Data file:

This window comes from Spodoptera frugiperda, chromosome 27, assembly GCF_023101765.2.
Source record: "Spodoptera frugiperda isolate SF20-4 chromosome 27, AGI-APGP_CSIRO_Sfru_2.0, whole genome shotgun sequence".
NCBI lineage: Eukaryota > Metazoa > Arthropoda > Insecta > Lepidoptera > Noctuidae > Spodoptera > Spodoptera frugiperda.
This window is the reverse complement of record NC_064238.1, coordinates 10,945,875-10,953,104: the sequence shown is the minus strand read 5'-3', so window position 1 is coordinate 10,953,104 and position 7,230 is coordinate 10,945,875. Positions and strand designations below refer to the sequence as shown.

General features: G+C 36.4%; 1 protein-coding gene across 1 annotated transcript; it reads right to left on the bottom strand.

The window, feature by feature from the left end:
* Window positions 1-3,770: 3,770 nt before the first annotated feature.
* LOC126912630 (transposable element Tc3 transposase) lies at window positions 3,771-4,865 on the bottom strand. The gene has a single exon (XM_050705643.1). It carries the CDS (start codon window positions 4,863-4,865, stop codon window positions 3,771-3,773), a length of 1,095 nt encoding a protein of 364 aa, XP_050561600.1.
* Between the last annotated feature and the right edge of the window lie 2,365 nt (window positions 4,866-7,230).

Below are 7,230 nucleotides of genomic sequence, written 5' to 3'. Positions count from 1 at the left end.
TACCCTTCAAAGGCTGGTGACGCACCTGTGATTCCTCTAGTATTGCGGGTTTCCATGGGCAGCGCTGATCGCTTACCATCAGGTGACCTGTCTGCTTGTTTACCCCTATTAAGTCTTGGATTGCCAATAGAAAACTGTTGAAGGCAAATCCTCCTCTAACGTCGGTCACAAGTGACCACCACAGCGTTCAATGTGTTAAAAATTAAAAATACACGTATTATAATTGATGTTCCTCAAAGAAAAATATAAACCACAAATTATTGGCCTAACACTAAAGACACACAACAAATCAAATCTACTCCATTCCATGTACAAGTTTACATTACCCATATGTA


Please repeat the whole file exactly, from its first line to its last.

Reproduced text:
This window comes from Spodoptera frugiperda, chromosome 27, assembly GCF_023101765.2.
Source record: "Spodoptera frugiperda isolate SF20-4 chromosome 27, AGI-APGP_CSIRO_Sfru_2.0, whole genome shotgun sequence".
NCBI lineage: Eukaryota > Metazoa > Arthropoda > Insecta > Lepidoptera > Noctuidae > Spodoptera > Spodoptera frugiperda.
This window is the reverse complement of record NC_064238.1, coordinates 10,945,875-10,953,104: the sequence shown is the minus strand read 5'-3', so window position 1 is coordinate 10,953,104 and position 7,230 is coordinate 10,945,875. Positions and strand designations below refer to the sequence as shown.

General features: G+C 36.4%; 1 protein-coding gene across 1 annotated transcript; it reads right to left on the bottom strand.

The window, feature by feature from the left end:
* Window positions 1-3,770: 3,770 nt before the first annotated feature.
* LOC126912630 (transposable element Tc3 transposase) lies at window positions 3,771-4,865 on the bottom strand. The gene has a single exon (XM_050705643.1). It carries the CDS (start codon window positions 4,863-4,865, stop codon window positions 3,771-3,773), a length of 1,095 nt encoding a protein of 364 aa, XP_050561600.1.
* Between the last annotated feature and the right edge of the window lie 2,365 nt (window positions 4,866-7,230).

Below are 7,230 nucleotides of genomic sequence, written 5' to 3'. Positions count from 1 at the left end.
TACCCTTCAAAGGCTGGTGACGCACCTGTGATTCCTCTAGTATTGCGGGTTTCCATGGGCAGCGCTGATCGCTTACCATCAGGTGACCTGTCTGCTTGTTTACCCCTATTAAGTCTTGGATTGCCAATAGAAAACTGTTGAAGGCAAATCCTCCTCTAACGTCGGTCACAAGTGACCACCACAGCGTTCAATGTGTTAAAAATTAAAAATACACGTATTATAATTGATGTTCCTCAAAGAAAAATATAAACCACAAATTATTGGCCTAACACTAAAGACACACAACAAATCAAATCTACTCCATTCCATGTACAAGTTTACATTACCCATATGTA